CANADA FX DEBT-Softer C$ pares losses on weak U.S. durable goods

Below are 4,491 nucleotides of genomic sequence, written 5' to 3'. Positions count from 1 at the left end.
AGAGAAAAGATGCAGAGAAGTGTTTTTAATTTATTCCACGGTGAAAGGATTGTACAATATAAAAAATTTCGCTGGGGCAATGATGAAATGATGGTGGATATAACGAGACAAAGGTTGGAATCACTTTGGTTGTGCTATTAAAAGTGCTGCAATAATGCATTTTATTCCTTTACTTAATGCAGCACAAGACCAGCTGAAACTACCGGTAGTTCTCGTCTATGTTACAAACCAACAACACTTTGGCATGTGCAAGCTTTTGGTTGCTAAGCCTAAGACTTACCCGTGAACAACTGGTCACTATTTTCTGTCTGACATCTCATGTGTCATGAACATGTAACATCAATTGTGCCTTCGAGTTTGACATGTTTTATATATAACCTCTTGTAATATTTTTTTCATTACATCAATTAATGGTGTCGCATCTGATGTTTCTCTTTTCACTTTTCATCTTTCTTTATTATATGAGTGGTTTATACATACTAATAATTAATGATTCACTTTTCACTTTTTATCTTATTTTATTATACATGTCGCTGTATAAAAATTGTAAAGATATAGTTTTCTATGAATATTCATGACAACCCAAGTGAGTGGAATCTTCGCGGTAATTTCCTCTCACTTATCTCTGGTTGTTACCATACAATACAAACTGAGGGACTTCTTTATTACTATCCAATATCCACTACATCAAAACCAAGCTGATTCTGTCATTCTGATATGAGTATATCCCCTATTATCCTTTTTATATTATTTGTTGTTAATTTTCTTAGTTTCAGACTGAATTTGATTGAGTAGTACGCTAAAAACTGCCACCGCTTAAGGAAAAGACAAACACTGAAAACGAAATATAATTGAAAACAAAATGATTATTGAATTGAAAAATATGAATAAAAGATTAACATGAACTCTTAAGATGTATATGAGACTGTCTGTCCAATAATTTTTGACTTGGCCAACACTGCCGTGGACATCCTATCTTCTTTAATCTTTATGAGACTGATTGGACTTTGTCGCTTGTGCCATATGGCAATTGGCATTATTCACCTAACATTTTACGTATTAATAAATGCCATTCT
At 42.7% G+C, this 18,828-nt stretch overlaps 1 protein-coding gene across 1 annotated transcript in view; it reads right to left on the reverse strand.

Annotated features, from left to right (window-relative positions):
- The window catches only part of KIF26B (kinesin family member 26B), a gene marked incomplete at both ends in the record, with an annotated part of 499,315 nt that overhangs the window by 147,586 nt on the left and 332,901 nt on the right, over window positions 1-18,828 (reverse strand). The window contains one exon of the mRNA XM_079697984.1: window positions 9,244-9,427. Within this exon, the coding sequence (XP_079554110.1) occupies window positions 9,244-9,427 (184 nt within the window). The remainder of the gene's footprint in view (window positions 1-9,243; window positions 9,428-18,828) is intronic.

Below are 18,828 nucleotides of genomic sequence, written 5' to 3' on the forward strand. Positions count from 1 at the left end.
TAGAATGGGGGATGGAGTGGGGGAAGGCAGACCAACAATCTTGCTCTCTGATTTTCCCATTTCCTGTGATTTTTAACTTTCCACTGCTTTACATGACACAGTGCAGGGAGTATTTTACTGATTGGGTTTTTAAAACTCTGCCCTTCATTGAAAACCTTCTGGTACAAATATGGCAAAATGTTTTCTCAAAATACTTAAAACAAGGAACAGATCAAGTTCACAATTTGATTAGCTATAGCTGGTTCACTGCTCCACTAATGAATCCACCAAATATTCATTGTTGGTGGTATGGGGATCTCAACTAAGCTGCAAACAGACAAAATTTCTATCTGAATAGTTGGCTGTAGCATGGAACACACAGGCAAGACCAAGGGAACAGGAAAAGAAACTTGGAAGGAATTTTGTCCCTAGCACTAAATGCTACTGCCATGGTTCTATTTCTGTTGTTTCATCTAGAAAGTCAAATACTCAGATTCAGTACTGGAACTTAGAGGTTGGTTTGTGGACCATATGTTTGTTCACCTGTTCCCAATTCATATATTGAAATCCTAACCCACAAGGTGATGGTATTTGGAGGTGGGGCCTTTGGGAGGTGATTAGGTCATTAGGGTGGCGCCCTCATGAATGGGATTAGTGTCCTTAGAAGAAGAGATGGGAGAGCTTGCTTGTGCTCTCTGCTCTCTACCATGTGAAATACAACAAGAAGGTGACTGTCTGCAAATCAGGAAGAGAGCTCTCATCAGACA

* C$ at C$1.0508 vs US$, or 95.17 U.S. cents * U.S. durable goods records biggest drop in nearly a year * Fed speakers, Canada GDP this week * Bond prices rise across maturity curve By Solarina Ho TORONTO, Aug 26 (Reuters) - The Canadian dollar was softer against the U.S. dollar in thin trading on Monday, but pared losses after weaker-than-expected U.S. durable goods data. Orders for long-lasting U.S. manufactured goods such as refrigerators and computers recorded their largest drop in nearly a year last month and a gauge of planned business spending on capital goods tumbled. "A little bit of action obviously after the durable good orders out of the U.S. - it was much weaker than expected," said Blake Jespersen, managing director, foreign exchange sales at BMO Capital Markets. "We did see U.S. slide on that news, but we continue to believe overall the U.S. dollar should be well supported in the coming weeks. Therefore any opportunities to buy the U.S. dollar on dips will be definitely taken advantage of." The data followed a slowdown in residential construction and new home sales last week, which indicates an economy that may not grow much from the second quarter. At 9:13 a.m. (1313 GMT), the Canadian dollar was trading at C$1.0508 versus the greenback, or 95.17 U.S. cents. This was weaker than Friday's finish at C$1.0501 to the U.S. dollar, or 95.23 U.S cents. The Canadian dollar, which was mostly underperforming its main currency counterparts, was expected to trade between C$1.0480 and C$1.0530 to the U.S. dollar on Monday, said Jespersen. Two Fed speakers and Canadian economic growth data could drive currency direction during this final week of August, typically one of the quieter weeks of the year, Jespersen said. The Fed has been the biggest news driver this summer and investors are expected to parse over anything out of the U.S. central bank amid expectations it will begin scaling back its stimulus program sometime this fall. Canadian government bond prices were higher across the maturity curve, with the two-year bond rising 1.5 Canadian cents to yield 1.184 percent. The benchmark 10-year bond was up 20 Canadian cents, with a yield of 2.667 percent.